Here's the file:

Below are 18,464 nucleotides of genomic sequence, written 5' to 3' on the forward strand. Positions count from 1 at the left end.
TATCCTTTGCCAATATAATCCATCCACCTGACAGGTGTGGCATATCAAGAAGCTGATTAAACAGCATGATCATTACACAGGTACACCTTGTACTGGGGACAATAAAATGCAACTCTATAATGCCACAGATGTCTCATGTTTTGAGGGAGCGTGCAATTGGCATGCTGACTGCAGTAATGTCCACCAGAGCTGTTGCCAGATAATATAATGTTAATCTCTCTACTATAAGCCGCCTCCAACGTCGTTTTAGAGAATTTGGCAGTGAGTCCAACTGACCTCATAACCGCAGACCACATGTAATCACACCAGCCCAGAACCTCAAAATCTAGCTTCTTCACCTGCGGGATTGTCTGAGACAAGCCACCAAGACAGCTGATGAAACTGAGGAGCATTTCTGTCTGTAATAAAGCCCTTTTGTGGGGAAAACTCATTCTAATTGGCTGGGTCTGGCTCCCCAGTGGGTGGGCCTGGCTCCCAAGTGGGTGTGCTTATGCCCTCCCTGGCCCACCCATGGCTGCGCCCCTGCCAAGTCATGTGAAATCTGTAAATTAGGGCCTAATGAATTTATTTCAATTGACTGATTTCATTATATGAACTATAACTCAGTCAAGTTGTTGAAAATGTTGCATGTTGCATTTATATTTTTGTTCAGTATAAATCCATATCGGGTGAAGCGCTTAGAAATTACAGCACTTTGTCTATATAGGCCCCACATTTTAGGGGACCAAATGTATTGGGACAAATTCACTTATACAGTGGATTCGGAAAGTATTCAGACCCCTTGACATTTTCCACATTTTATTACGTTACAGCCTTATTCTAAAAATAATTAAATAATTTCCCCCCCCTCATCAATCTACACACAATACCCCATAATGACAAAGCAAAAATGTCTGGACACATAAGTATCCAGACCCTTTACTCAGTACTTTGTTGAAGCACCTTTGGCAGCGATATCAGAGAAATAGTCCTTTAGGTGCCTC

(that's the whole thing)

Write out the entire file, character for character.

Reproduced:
Below are 18,464 nucleotides of genomic sequence, written 5' to 3' on the forward strand. Positions count from 1 at the left end.
TATCCTTTGCCAATATAATCCATCCACCTGACAGGTGTGGCATATCAAGAAGCTGATTAAACAGCATGATCATTACACAGGTACACCTTGTACTGGGGACAATAAAATGCAACTCTATAATGCCACAGATGTCTCATGTTTTGAGGGAGCGTGCAATTGGCATGCTGACTGCAGTAATGTCCACCAGAGCTGTTGCCAGATAATATAATGTTAATCTCTCTACTATAAGCCGCCTCCAACGTCGTTTTAGAGAATTTGGCAGTGAGTCCAACTGACCTCATAACCGCAGACCACATGTAATCACACCAGCCCAGAACCTCAAAATCTAGCTTCTTCACCTGCGGGATTGTCTGAGACAAGCCACCAAGACAGCTGATGAAACTGAGGAGCATTTCTGTCTGTAATAAAGCCCTTTTGTGGGGAAAACTCATTCTAATTGGCTGGGTCTGGCTCCCCAGTGGGTGGGCCTGGCTCCCAAGTGGGTGTGCTTATGCCCTCCCTGGCCCACCCATGGCTGCGCCCCTGCCAAGTCATGTGAAATCTGTAAATTAGGGCCTAATGAATTTATTTCAATTGACTGATTTCATTATATGAACTATAACTCAGTCAAGTTGTTGAAAATGTTGCATGTTGCATTTATATTTTTGTTCAGTATAAATCCATATCGGGTGAAGCGCTTAGAAATTACAGCACTTTGTCTATATAGGCCCCACATTTTAGGGGACCAAATGTATTGGGACAAATTCACTTATACAGTGGATTCGGAAAGTATTCAGACCCCTTGACATTTTCCACATTTTATTACGTTACAGCCTTATTCTAAAAATAATTAAATAATTTCCCCCCCCTCATCAATCTACACACAATACCCCATAATGACAAAGCAAAAATGTCTGGACACATAAGTATCCAGACCCTTTACTCAGTACTTTGTTGAAGCACCTTTGGCAGCGATATCAGAGAAATAGTCCTTTAGGTGCCTC